There are lots of good reasons for 'net anonymity.
When I write this weekly column, Im anything but anonymous. My name, e-mail address and picture are displayed prominently, and it doesnt exactly take elite hacker skills to figure out my office phone number.
In the other areas of my life, however, I like to stay anonymous. I dont want the people working at a bookstore to know not only every book Ive ever read but also every book Ive ever taken off the shelf. I dont want the networks and cable companies to know every TV show or movie I watch. And I certainly dont want the phone company listening to my calls to determine what kinds of products I might want to buy.
I think most people want to maintain the same level of anonymity. And although its true that some companies have made moves that compromise privacy in some of these areas, they tend to do so very carefully because they understand the consequences if they go too far.
But its getting increasingly difficult to remain anonymous on the Internet. Users can try to work around the system in certain ways, such as fake registrations and refusal of cookies, but, in the end, its a losing game. After all, your ISP has your entire Internet surfing record right at its fingertips, and even if you trust the ISP, it takes only a subpoena for the government or an organization such as the Recording Industry Association of America to get at your information.
Thats why its important to so many of us to find tools that can provide true anonymity while using the Internet.
With anonymity, dissidents in countries with oppressive regimes can read news and information that would otherwise be censored; people can go to sites that discuss controversial issues without fear of ending up on a government list; and crime victims can participate in support forums without fear of revealing their identity.
There are also benefits for businesses. Anonymity lets an organization view information about competitors without tipping them off, and it can provide protection against hackers by obscuring connection points.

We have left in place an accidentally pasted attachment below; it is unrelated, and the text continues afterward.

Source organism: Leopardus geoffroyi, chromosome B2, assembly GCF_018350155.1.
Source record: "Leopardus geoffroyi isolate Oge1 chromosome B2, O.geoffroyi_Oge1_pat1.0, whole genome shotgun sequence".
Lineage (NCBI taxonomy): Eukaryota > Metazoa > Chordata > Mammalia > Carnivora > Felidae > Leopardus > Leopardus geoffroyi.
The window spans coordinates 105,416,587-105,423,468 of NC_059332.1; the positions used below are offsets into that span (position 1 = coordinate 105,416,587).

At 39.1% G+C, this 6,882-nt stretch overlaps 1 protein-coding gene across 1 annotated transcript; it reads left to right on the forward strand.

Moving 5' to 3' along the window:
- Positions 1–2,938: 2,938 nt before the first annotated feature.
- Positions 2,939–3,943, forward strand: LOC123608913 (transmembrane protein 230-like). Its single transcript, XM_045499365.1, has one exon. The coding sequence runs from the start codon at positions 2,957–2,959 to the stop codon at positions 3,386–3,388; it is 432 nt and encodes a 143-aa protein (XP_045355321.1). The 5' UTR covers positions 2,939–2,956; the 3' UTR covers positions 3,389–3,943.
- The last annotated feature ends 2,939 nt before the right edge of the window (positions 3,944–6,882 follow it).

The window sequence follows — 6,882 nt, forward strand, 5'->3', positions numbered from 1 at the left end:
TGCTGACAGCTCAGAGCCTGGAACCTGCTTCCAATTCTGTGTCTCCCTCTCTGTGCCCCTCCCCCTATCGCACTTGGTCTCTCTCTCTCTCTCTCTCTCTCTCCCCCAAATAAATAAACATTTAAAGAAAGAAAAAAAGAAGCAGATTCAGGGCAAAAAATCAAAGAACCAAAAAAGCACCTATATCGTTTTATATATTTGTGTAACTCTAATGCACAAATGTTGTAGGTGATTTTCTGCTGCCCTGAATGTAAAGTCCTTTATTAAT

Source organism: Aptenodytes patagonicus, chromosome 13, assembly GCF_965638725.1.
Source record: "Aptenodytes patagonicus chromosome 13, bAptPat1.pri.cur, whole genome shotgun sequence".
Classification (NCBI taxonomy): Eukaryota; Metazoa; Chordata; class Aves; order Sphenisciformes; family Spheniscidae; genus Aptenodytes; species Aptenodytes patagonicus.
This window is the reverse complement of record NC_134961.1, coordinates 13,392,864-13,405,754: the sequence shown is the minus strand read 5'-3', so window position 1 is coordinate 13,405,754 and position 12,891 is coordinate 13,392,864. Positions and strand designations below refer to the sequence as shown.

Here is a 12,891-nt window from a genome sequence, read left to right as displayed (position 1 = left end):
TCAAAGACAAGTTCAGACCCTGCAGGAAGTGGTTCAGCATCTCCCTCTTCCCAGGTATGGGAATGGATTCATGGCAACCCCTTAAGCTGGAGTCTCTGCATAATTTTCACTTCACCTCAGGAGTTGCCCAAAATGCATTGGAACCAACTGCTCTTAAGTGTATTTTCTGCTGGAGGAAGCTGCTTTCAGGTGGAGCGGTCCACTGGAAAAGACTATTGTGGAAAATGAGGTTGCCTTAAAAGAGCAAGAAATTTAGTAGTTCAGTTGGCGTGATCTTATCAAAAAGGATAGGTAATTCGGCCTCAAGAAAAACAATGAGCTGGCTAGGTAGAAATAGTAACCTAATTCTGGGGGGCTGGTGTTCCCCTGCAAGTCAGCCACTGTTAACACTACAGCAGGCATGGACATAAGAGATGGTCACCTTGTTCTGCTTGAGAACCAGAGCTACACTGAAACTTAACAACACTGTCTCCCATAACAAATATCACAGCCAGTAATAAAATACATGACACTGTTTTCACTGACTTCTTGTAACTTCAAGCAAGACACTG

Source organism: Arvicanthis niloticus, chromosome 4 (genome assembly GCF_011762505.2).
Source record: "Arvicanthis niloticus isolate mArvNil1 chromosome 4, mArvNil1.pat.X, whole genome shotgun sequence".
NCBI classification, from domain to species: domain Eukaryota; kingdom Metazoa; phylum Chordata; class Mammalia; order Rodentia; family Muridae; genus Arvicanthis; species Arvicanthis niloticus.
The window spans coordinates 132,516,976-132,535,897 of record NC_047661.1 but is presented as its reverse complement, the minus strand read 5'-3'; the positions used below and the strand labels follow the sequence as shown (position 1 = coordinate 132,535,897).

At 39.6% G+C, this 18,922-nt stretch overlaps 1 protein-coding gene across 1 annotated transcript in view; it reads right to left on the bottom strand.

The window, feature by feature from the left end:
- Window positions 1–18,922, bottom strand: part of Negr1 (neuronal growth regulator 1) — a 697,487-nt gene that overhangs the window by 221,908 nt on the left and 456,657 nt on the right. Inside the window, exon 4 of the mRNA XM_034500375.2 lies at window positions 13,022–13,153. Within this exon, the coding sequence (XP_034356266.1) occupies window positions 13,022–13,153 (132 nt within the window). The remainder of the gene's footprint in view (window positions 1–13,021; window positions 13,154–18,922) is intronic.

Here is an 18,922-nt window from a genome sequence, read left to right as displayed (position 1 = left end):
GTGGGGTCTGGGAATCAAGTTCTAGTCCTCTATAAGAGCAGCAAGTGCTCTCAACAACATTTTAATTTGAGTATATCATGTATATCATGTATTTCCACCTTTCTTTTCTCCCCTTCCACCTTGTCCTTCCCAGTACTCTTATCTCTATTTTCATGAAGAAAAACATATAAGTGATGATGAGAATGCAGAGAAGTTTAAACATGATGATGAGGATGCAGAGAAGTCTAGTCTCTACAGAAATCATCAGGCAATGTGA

However, there are many who argue against tools that provide true anonymity and would probably fight to make such tools illegal. The entertainment industry would see these tools as an obstacle to its ability to track file-sharing networks. Some ISPs would see these tools as a threat to control over customers.
And many will argue that these tools need to be headed off because of their potential negative effect on law enforcement. They argue that anonymity protects criminals and terrorists, making it possible for them to elude the law.
But publicly available anonymous networks can actually improve security and law enforcement. Agents can more easily carry out research and investigations when they are anonymous, and informants can feel safe about providing valuable tips when they dont have to reveal their identity.
It looks like the U.S. Navy agrees with me: It is currently helping to fund Tor, one of the more promising technologies available today for providing anonymous Web use.
An open-source project, Tor seeks to provide anonymity through a technique called onion routing. Onion routing basically works by implementing numerous routers through which communications will pass. As data passes through the Tor network, each point knows only where the data is going and where it came from. As the network gets bigger, it becomes increasingly difficult to trace a connections origin. Although the Tor project is still early in its development, it shows much promise. It seems like it will be simple to deploy the application on both the server and the client. And if Tor reaches critical mass, people will finally be able to surf the Internet without fearing their moves are being traced.
To companies that worry anonymous networks will be a boon to file sharing: Im sorry, but youre going to have to face the reality of your business model in much the same way horse-and-buggy sellers had to face the automobile.
And to those who fear this technologys use by criminals: Well, the bad guys already have access to tools that hide their identity. If networks like Tor become criminal, only criminals will have them.
Labs Director Jim Rapoza can be reached at email@example.com.
To read more Jim Rapoza, subscribe to eWEEK magazine.
Check out eWEEK.coms Security Center at http://security.eweek.com for the latest security news, reviews and analysis.
Be sure to add our eWEEK.com developer and Web services news feed to your RSS newsreader or My Yahoo page